Trump Names LaFleur Acting FERC Chairman; Bay Resigns, Leaving Quorum Concerns

Like he did on the campaign trail to the White House, President Donald Trump shook things up in Washington in his first week in office with a flurry of activity that included an executive order, memorandums to boost pipeline development and naming FERC Commissioner Cheryl LaFleur acting chairman at the Commission.

But the shocker was the resignation of FERC Chairman Norman Bay, which came on January 26, and has the potential to halt approval of several big natural gas pipeline projects pending at the Commission.

Bay’s resignation letter to Trump came on the same day the president named LaFleur as acting chairman.

No Quorum. Since there already was two commissioner vacancies at FERC, the departure of Bay, effective February 3, will leave FERC without a quorum to vote on significant issues. That means that unless FERC issues certificate orders on Rover Pipeline LLC, Northern Access 2016, Transcontinental Gas Pipe Line’s Atlantic Sunrise Project and other major projects pending at the Commission by February 3, those projects could be stalled until any Trump nominees to FERC are confirmed by the Senate.

Given that the Trump administration has given no indication of when any nominations will be made, the prospect of an extended period without a quorum at FERC became the center of attention in Washington energy circles.

Because FERC has focused on market oversight and enforcement in the electric power sector with Bay as chairman and LaFleur is viewed as more moderate Democrat to lead the agency until any Trump nominees are in place, her being named acting chairman was somewhat expected, sources said. But Bay’s resignation threw a wrench in the works.

“We’re shocked” that Bay resigned, said an official with a Washington energy group who asked not to be identified.

Prior to January 26, the possibility of Bay leaving was addressed as a possibility but deemed unlikely by several sources who cited Bay’s respect for the agency and his professionalism as a public servant to not leave the Commission in a bind without a quorum.

“I would be surprised if he did that,” one Washington source said on January 25. As a presidential appointee, “you don’t leave an agency in the lurch . . . it looks petty and that’s not his temperament,” said the source, who asked not to be named.

Another source noted that because Bay ascended to be Chairman under a 2014 deal brokered by former Senate Majority Leader Harry Reid (D-Nev.), when LaFleur was chairman for a stint before handing the gavel to Bay in April 2015, partisan politics may be behind the timing of Bay’s resignation letter and Trump naming LaFleur acting chairman.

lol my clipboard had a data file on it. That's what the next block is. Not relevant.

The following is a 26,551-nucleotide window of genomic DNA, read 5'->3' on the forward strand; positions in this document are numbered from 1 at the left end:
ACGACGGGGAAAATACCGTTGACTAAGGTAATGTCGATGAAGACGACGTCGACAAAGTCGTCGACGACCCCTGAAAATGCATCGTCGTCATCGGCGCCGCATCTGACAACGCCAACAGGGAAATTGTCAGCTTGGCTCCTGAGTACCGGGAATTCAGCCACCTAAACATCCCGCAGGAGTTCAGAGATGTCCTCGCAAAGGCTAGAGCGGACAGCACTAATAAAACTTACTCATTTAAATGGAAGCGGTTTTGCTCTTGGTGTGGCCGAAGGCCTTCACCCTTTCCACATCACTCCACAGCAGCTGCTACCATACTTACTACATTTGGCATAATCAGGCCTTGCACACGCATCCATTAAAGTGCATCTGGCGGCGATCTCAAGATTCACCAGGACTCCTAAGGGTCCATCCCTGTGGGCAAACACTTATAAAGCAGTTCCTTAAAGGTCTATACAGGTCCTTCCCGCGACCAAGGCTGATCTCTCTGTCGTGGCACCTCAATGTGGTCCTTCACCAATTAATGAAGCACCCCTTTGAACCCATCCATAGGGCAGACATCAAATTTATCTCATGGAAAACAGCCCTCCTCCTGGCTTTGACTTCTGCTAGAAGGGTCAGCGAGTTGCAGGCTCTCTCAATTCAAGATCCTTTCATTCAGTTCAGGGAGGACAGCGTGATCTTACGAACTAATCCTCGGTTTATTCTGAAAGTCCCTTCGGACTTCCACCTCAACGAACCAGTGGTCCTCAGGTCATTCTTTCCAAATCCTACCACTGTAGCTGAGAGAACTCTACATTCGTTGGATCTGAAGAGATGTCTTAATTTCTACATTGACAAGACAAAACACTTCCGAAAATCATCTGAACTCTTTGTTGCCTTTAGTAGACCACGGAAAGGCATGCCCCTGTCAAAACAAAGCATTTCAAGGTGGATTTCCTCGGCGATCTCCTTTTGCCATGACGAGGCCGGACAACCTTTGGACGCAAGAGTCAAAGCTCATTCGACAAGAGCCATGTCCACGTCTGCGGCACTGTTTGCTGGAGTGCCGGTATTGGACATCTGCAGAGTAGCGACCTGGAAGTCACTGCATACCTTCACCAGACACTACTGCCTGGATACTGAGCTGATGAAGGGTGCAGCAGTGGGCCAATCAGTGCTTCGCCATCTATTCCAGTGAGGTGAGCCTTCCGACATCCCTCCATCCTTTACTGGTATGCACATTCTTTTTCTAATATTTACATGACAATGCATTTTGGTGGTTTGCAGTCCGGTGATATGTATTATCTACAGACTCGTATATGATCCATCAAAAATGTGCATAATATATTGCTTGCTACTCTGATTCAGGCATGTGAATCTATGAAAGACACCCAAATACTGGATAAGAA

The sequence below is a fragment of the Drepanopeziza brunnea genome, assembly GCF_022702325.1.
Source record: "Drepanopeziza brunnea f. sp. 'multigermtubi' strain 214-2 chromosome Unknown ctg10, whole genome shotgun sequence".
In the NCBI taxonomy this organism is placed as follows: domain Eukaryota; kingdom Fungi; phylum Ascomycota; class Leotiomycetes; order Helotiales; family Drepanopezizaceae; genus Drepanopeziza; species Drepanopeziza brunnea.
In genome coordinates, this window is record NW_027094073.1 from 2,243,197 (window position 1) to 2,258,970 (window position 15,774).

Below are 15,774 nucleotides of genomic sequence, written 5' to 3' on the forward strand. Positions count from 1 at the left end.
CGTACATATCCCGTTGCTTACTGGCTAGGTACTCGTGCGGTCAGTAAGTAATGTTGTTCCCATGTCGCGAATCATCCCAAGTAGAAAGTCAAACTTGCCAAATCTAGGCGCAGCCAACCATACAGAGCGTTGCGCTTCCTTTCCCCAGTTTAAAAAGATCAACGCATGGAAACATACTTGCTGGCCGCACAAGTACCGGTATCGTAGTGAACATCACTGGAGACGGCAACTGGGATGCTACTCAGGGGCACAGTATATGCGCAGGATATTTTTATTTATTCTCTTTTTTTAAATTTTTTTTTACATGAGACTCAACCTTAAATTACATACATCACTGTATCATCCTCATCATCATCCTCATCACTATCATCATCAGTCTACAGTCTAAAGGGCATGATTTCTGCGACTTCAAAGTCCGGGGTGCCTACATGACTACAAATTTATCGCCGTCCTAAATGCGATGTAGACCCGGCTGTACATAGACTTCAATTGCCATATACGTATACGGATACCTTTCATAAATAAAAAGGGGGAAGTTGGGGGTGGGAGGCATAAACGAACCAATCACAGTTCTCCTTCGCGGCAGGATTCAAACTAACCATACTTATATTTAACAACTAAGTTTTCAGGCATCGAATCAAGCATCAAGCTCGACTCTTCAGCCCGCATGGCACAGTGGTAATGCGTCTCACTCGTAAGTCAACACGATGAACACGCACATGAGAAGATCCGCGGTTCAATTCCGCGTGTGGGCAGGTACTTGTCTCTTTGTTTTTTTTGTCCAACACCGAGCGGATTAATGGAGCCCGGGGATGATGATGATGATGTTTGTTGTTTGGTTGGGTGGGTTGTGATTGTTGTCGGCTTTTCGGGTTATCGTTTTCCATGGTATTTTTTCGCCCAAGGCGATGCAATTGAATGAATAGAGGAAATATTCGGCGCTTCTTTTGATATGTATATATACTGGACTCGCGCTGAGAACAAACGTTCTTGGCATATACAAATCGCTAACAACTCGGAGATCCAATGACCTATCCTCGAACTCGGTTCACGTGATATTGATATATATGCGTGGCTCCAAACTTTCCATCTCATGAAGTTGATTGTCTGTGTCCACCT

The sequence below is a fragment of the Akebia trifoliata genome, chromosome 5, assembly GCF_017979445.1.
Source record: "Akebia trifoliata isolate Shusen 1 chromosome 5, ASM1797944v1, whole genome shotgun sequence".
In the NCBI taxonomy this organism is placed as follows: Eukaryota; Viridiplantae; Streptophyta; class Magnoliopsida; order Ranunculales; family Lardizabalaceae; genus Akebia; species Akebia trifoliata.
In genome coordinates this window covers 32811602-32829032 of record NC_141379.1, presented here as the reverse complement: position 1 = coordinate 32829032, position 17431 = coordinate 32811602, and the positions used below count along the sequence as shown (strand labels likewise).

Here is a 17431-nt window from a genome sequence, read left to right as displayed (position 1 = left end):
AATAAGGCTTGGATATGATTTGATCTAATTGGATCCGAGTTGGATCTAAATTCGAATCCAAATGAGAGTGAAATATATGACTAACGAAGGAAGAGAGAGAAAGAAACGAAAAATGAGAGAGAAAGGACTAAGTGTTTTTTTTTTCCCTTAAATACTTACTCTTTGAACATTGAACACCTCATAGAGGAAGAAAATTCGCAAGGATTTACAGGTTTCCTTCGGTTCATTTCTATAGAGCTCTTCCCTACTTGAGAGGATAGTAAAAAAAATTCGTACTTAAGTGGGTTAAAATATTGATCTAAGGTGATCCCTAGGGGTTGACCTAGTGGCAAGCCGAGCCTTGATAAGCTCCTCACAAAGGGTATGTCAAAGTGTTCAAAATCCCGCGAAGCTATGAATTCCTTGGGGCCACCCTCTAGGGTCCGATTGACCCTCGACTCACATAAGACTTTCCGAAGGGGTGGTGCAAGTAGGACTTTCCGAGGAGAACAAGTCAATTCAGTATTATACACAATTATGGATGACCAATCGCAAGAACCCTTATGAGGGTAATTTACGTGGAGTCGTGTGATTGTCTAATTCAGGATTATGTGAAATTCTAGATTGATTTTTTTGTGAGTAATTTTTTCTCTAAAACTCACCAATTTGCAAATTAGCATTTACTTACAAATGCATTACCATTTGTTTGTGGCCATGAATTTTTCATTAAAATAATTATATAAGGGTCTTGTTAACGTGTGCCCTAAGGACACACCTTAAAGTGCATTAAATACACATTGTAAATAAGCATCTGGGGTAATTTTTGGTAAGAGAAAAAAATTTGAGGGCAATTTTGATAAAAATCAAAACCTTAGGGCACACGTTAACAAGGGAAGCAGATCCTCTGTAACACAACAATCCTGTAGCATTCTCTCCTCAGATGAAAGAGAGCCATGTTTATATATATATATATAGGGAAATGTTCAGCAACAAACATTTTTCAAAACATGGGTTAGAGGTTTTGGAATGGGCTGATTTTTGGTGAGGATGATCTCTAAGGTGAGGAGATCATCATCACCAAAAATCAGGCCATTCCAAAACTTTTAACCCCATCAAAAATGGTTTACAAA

When a new president takes office, it is common for the heads of independent agencies to tender their resignations and facilitate a leadership change, but because FERC was down to three commissioners, all of whom are Democrats, several energy industry officials expected Bay to stay at FERC to allow for a smooth transition for any Trump nominees.

“I’m surprised” by Bay’s resignation, said Tyson Slocum, energy program director for consumer group Public Citizen. “This clearly leaves FERC in a position to not function properly” once Bay leaves, Slocum told The Foster Report.

While the Department of Energy and other cabinet post nominees gain a lot of public attention, “FERC is an incredibly active and important agency,” and not having a quorum “could have a significant impact on a variety of markets,” Slocum said.

LaFleur essentially acknowledged that in a statement, commenting that FERC “is working to get as many orders out as possible, to maximize the time we have with Norman Bay here. I am confident that, with the strong team that we have here at the Commission, we can continue to do our work.”

FERC also is evaluating how best to perform its duties as much as possible after Bay’s departure, and “I expect there will be more to communicate on this in the coming weeks,” LaFleur said.

Nominations from the Trump administration for the three openings at FERC “would be very welcome, and I look forward to the day when we will have a full, five-member Commission working here again,” she said.

INGAA. The Interstate Natural Gas Association of America (INGAA) echoed that sentiment in a January 26 statement, noting that FERC may be unable to act on pending gas pipeline projects of national importance.